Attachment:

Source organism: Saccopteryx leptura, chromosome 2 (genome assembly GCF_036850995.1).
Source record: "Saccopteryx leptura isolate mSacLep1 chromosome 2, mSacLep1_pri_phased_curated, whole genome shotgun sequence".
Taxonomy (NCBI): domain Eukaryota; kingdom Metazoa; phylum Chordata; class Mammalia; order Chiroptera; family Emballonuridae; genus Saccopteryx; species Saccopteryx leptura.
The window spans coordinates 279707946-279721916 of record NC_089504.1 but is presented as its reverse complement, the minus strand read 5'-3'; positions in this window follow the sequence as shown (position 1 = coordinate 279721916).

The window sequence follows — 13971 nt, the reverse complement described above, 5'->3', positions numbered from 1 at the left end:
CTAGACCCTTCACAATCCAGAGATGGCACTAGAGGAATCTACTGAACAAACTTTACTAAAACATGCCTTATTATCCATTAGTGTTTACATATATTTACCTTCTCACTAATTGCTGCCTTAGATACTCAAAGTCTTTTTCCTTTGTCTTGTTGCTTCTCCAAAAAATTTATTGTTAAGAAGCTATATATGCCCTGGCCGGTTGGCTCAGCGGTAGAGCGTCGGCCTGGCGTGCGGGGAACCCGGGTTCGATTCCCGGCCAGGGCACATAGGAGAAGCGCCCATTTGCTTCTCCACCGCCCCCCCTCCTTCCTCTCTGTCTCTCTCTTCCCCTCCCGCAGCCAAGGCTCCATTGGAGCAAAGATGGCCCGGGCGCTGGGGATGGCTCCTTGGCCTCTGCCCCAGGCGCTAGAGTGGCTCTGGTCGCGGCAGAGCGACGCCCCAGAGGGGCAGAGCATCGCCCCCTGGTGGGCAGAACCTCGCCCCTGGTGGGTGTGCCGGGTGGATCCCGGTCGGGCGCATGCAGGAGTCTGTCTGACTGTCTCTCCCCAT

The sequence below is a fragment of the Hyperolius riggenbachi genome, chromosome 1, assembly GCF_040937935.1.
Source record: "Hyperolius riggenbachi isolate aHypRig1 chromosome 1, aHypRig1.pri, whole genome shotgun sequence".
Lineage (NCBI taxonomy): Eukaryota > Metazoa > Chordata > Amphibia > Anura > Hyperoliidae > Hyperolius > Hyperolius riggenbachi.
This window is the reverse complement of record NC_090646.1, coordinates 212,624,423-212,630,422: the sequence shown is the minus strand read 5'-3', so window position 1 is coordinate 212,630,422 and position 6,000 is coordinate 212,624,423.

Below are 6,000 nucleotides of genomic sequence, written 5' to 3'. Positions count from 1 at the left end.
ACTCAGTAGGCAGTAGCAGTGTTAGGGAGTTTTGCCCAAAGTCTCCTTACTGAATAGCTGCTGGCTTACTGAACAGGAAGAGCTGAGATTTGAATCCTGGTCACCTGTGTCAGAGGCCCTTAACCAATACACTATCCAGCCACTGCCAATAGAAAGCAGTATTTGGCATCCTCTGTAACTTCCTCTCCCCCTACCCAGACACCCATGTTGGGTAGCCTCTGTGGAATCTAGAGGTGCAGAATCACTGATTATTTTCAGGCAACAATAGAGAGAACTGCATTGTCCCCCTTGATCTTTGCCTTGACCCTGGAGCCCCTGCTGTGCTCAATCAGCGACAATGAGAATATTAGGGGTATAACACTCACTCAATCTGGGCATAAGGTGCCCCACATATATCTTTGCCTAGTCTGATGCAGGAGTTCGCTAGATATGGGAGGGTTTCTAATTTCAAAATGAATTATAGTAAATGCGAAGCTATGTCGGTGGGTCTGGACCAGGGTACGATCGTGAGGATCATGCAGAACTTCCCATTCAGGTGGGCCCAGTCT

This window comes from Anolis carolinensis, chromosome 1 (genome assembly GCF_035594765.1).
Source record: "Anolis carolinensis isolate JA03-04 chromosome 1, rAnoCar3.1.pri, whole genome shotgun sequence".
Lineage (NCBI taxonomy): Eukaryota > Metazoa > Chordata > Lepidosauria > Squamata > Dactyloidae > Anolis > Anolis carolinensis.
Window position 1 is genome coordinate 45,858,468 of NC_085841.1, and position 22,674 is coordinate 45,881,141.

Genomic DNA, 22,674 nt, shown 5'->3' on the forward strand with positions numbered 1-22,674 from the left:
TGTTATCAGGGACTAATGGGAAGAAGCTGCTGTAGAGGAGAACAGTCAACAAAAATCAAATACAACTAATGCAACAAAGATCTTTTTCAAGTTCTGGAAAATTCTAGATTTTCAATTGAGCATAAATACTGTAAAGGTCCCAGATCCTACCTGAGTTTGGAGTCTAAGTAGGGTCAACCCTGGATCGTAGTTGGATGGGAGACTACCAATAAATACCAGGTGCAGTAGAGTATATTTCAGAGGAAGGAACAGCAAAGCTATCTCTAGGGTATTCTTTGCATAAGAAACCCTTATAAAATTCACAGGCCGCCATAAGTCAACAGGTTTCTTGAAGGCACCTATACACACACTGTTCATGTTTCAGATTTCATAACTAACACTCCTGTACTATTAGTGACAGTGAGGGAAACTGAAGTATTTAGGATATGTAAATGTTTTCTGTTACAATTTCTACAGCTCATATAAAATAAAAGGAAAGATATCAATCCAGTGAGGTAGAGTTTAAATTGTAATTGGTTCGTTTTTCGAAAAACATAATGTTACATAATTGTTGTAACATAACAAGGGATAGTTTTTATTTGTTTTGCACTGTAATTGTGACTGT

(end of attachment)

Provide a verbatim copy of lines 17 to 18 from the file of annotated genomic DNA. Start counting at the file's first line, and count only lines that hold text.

Genomic DNA, 22,674 nt, shown 5'->3' on the forward strand with positions numbered 1-22,674 from the left:
TGTTATCAGGGACTAATGGGAAGAAGCTGCTGTAGAGGAGAACAGTCAACAAAAATCAAATACAACTAATGCAACAAAGATCTTTTTCAAGTTCTGGAAAATTCTAGATTTTCAATTGAGCATAAATACTGTAAAGGTCCCAGATCCTACCTGAGTTTGGAGTCTAAGTAGGGTCAACCCTGGATCGTAGTTGGATGGGAGACTACCAATAAATACCAGGTGCAGTAGAGTATATTTCAGAGGAAGGAACAGCAAAGCTATCTCTAGGGTATTCTTTGCATAAGAAACCCTTATAAAATTCACAGGCCGCCATAAGTCAACAGGTTTCTTGAAGGCACCTATACACACACTGTTCATGTTTCAGATTTCATAACTAACACTCCTGTACTATTAGTGACAGTGAGGGAAACTGAAGTATTTAGGATATGTAAATGTTTTCTGTTACAATTTCTACAGCTCATATAAAATAAAAGGAAAGATATCAATCCAGTGAGGTAGAGTTTAAATTGTAATTGGTTCGTTTTTCGAAAAACATAATGTTACATAATTGTTGTAACATAACAAGGGATAGTTTTTATTTGTTTTGCACTGTAATTGTGACTGT